Have invested in and familiar with a variety of industries, particularly on the public equities side in the institutional investing world which you alluded to. I have a lot of views on DEI and ESG. DEI and ESG at the end of the day is just business. Right or wrong there’s a segment of the US population and especially Canadian and European populations that have liberal values and are saying they care more about DEI/ESG at companies than cash flow. The large institutional money managers have identified this interest, launched ESG funds which they charge massive fees on with the intent of investing in “good” companies and the show goes on. It’s just business and an approach to increasing assets under management at higher fees than passive funds, which are eating away at the large asset managers. It comes in waves, like other themes (years ago it was all about emerging market funds) but cash flow will always be timeless. Buy SPY or VOO bit by bit each month and let it compound or invest in yourself like we’re talking about here. Hope this is helpful. I could go on and on if any follow up questions.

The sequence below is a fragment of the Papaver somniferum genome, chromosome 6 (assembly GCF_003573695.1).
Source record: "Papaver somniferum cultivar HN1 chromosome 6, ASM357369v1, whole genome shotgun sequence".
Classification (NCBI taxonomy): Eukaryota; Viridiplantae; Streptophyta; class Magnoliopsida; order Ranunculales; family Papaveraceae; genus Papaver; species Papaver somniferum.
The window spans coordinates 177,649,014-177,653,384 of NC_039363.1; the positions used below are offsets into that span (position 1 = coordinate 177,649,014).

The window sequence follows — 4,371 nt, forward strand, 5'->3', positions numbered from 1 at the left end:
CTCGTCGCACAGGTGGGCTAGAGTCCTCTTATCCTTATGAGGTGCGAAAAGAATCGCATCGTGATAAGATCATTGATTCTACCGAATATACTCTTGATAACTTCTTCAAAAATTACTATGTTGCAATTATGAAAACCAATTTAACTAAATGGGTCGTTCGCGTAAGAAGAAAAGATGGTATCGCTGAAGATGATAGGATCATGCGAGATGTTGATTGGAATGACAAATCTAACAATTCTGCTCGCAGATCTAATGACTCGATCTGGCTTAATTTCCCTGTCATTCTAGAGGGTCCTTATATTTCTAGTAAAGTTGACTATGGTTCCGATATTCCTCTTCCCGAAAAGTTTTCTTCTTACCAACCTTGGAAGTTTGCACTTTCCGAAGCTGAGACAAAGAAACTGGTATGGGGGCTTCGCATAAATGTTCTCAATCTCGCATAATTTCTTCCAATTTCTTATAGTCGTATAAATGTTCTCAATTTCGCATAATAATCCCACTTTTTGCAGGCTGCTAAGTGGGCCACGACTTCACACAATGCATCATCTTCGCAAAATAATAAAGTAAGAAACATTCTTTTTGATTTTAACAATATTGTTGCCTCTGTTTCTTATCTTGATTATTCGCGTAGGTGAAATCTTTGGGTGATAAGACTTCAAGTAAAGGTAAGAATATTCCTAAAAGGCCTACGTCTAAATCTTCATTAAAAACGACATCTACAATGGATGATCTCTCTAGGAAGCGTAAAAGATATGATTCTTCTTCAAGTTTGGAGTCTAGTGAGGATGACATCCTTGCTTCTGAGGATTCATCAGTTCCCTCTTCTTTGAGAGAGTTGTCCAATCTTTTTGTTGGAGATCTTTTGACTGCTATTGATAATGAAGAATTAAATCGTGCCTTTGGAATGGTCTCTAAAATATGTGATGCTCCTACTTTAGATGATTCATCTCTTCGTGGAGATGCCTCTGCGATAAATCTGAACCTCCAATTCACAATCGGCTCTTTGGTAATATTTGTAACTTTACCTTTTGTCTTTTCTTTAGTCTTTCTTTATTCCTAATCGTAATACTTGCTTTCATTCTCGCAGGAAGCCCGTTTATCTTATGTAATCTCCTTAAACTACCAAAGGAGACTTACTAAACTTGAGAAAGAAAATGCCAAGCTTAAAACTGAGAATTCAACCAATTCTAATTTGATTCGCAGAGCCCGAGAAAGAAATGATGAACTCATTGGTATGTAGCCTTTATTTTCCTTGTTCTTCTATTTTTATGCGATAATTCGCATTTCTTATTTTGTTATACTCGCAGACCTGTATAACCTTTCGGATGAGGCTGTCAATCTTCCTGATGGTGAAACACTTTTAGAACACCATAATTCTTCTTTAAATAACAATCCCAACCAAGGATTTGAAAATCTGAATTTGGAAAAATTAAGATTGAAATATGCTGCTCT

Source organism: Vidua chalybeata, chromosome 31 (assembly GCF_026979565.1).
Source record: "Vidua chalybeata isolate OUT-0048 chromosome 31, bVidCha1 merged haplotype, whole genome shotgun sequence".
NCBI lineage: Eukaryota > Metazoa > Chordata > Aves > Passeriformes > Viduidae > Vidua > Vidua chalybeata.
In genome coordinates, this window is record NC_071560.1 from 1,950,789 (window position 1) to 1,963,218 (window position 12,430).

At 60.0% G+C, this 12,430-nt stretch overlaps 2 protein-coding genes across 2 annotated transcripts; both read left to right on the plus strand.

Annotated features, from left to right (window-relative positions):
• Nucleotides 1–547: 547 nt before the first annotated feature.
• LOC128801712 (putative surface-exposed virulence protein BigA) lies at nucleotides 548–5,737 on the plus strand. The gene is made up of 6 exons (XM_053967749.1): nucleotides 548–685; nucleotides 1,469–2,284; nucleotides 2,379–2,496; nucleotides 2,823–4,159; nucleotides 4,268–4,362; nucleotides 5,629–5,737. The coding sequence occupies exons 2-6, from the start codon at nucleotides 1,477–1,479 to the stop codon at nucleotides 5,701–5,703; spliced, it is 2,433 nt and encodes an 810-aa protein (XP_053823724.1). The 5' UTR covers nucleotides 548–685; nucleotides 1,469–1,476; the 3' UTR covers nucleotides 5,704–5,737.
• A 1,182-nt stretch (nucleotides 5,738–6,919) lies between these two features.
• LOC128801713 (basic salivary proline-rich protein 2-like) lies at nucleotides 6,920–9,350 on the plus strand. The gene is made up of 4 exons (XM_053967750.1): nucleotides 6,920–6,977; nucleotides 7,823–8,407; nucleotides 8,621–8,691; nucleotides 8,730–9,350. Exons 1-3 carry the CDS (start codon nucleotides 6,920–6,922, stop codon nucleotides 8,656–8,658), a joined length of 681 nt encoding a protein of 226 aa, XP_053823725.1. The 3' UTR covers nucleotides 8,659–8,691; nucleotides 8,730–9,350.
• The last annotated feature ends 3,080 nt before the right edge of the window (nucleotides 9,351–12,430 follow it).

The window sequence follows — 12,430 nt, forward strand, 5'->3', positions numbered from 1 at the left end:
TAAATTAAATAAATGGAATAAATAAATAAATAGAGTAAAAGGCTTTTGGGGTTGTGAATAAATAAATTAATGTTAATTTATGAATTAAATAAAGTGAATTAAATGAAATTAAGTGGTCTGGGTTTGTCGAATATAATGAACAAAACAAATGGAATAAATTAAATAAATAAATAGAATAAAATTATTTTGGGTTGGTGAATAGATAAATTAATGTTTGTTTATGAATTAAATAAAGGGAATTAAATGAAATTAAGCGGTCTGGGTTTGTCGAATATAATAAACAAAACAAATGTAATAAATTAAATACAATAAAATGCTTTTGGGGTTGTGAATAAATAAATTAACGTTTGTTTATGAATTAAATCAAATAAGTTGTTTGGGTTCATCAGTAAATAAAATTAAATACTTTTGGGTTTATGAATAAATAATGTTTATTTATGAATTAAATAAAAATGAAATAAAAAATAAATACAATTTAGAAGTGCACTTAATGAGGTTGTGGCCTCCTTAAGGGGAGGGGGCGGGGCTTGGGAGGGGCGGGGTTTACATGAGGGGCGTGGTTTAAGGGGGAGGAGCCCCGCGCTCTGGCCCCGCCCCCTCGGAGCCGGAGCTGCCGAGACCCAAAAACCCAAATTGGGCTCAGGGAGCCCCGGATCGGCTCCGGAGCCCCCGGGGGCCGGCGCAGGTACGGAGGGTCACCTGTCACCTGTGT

I will put this out there:

As of the quoted post above (#21) from the info given thus far, I would consider the purchase if I was you.
There ARE many pitfalls, but any business has them. The future is a bit foggy, and I got my crystal ball at a bankruptcy sale, so ....

Personally, I would think that $600K return on a $4M gross seems OK, as does $4M with 15 souls on payroll.
I am sure that those who balked at that doo much better, but for the rest of us mere mortals, those numbers seem reasonable.